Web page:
However this surge in prosperity was checked by the division of the empire by the sons of Emperor Theodosis after his death and Constantinople was demoted from the capital of the entire Roman empire to the capital of the Byzantine Empire. This caused a cultural shift in the city. The Byzantine Empire was a predominantly Greek Orthodox as opposed to the Latin Catholic identity of the Roman Empire.   A revolt in the 532 AD almost destroyed the city. However the ever resilient city was rebuilt again. Many of its outstanding monuments namely the Hagia Sophia was constructed post this revolt.

The envied location of the city although favorable for trade and commerce was also the cause of many conquests. It was attacked by empires and troops from all over the middle east. For a short while it was under the hands of the fourth crusade. At this time the Greek Orthodox culture in the city declined giving rise to Latin Catholic ideologies and monuments.  How ever the Greeks were not the ones to give up without a fight. The constant struggle to maintain control drained the exchequer  and subsequently the Greek Orthodox and the Latin Catholic alike fell prey to the conquests of the Ottoman Turks led by Sultan Mehmed the second.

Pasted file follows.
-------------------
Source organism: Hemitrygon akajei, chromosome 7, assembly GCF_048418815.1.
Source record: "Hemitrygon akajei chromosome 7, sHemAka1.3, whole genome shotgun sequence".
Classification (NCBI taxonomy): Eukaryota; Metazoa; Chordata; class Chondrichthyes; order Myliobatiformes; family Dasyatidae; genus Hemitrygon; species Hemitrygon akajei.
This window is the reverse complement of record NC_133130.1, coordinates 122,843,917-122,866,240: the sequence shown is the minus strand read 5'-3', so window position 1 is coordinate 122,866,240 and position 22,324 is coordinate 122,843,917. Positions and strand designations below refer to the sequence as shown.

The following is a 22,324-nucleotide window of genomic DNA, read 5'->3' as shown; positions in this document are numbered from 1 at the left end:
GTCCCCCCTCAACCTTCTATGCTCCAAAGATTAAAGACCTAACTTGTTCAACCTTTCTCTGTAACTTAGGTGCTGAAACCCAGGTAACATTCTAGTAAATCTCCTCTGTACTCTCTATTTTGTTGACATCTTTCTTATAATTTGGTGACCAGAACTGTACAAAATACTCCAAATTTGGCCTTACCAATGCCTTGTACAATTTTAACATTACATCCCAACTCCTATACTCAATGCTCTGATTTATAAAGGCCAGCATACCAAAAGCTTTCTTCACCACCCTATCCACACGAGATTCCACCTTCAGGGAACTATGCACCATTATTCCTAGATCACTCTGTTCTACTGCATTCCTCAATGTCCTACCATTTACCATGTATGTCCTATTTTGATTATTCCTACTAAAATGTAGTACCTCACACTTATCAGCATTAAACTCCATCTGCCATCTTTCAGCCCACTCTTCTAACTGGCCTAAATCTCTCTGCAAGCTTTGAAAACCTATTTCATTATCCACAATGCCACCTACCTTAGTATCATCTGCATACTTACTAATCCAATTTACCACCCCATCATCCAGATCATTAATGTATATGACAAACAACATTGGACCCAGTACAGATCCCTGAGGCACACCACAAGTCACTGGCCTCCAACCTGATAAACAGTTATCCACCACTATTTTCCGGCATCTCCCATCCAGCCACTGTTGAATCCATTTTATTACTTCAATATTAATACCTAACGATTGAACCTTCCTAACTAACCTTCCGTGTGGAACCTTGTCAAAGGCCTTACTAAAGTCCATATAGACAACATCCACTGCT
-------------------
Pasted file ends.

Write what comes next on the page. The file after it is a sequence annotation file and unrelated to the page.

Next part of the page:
Constantinople then became the capital of the Ottoman Empire and unsurprisingly it’s name was changed to Istanbul.

Sultan Mehmed the second was a visionary. Unlike the Greeks and Romans before him , he did not believe that Istanbul could be dominated by a single religion or ideology. He encouraged settlements by Muslims and Jews along with the returning Greeks and Romans who had fled the city fearing captivity.The sultan built hospitals, schools, mosques and monuments.